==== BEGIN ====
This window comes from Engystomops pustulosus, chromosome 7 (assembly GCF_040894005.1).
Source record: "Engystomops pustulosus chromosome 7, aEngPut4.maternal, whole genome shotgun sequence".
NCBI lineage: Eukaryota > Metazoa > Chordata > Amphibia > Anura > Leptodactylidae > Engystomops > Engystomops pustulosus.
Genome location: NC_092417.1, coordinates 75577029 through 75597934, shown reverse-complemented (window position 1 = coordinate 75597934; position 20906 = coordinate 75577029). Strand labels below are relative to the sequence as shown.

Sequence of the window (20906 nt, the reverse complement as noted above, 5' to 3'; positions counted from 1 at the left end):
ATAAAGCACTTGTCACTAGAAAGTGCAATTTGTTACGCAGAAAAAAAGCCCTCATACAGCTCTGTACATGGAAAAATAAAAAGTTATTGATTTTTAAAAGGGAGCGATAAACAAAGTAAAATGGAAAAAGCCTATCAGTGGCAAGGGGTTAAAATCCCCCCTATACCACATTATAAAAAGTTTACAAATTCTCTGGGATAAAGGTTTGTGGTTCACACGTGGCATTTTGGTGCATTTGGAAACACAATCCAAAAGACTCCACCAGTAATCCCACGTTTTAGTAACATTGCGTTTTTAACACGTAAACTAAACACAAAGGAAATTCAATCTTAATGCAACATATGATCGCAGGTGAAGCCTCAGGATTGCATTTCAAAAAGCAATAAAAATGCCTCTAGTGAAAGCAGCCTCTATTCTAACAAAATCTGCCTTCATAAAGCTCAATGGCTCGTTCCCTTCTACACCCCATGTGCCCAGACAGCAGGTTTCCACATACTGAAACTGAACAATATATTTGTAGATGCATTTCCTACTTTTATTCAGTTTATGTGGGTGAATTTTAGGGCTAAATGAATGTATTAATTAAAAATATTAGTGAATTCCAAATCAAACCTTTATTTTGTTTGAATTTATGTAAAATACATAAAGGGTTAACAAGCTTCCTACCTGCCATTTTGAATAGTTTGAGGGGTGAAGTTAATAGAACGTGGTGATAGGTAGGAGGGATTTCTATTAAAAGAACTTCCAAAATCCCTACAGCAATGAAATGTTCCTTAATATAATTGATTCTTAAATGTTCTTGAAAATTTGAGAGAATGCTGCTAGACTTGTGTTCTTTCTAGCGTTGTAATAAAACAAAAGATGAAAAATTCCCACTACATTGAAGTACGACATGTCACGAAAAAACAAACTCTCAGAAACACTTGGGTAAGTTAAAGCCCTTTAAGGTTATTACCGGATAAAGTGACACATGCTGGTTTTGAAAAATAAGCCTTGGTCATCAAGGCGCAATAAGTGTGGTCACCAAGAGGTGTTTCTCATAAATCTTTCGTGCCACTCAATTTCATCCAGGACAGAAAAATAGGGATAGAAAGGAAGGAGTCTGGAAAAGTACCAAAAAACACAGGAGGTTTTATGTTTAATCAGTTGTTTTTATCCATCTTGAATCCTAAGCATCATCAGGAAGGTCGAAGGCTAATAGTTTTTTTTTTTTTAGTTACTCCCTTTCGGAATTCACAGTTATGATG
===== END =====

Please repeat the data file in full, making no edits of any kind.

This window comes from Engystomops pustulosus, chromosome 7 (assembly GCF_040894005.1).
Source record: "Engystomops pustulosus chromosome 7, aEngPut4.maternal, whole genome shotgun sequence".
NCBI lineage: Eukaryota > Metazoa > Chordata > Amphibia > Anura > Leptodactylidae > Engystomops > Engystomops pustulosus.
Genome location: NC_092417.1, coordinates 75577029 through 75597934, shown reverse-complemented (window position 1 = coordinate 75597934; position 20906 = coordinate 75577029). Strand labels below are relative to the sequence as shown.

Sequence of the window (20906 nt, the reverse complement as noted above, 5' to 3'; positions counted from 1 at the left end):
ATAAAGCACTTGTCACTAGAAAGTGCAATTTGTTACGCAGAAAAAAAGCCCTCATACAGCTCTGTACATGGAAAAATAAAAAGTTATTGATTTTTAAAAGGGAGCGATAAACAAAGTAAAATGGAAAAAGCCTATCAGTGGCAAGGGGTTAAAATCCCCCCTATACCACATTATAAAAAGTTTACAAATTCTCTGGGATAAAGGTTTGTGGTTCACACGTGGCATTTTGGTGCATTTGGAAACACAATCCAAAAGACTCCACCAGTAATCCCACGTTTTAGTAACATTGCGTTTTTAACACGTAAACTAAACACAAAGGAAATTCAATCTTAATGCAACATATGATCGCAGGTGAAGCCTCAGGATTGCATTTCAAAAAGCAATAAAAATGCCTCTAGTGAAAGCAGCCTCTATTCTAACAAAATCTGCCTTCATAAAGCTCAATGGCTCGTTCCCTTCTACACCCCATGTGCCCAGACAGCAGGTTTCCACATACTGAAACTGAACAATATATTTGTAGATGCATTTCCTACTTTTATTCAGTTTATGTGGGTGAATTTTAGGGCTAAATGAATGTATTAATTAAAAATATTAGTGAATTCCAAATCAAACCTTTATTTTGTTTGAATTTATGTAAAATACATAAAGGGTTAACAAGCTTCCTACCTGCCATTTTGAATAGTTTGAGGGGTGAAGTTAATAGAACGTGGTGATAGGTAGGAGGGATTTCTATTAAAAGAACTTCCAAAATCCCTACAGCAATGAAATGTTCCTTAATATAATTGATTCTTAAATGTTCTTGAAAATTTGAGAGAATGCTGCTAGACTTGTGTTCTTTCTAGCGTTGTAATAAAACAAAAGATGAAAAATTCCCACTACATTGAAGTACGACATGTCACGAAAAAACAAACTCTCAGAAACACTTGGGTAAGTTAAAGCCCTTTAAGGTTATTACCGGATAAAGTGACACATGCTGGTTTTGAAAAATAAGCCTTGGTCATCAAGGCGCAATAAGTGTGGTCACCAAGAGGTGTTTCTCATAAATCTTTCGTGCCACTCAATTTCATCCAGGACAGAAAAATAGGGATAGAAAGGAAGGAGTCTGGAAAAGTACCAAAAAACACAGGAGGTTTTATGTTTAATCAGTTGTTTTTATCCATCTTGAATCCTAAGCATCATCAGGAAGGTCGAAGGCTAATAGTTTTTTTTTTTTTAGTTACTCCCTTTCGGAATTCACAGTTATGATG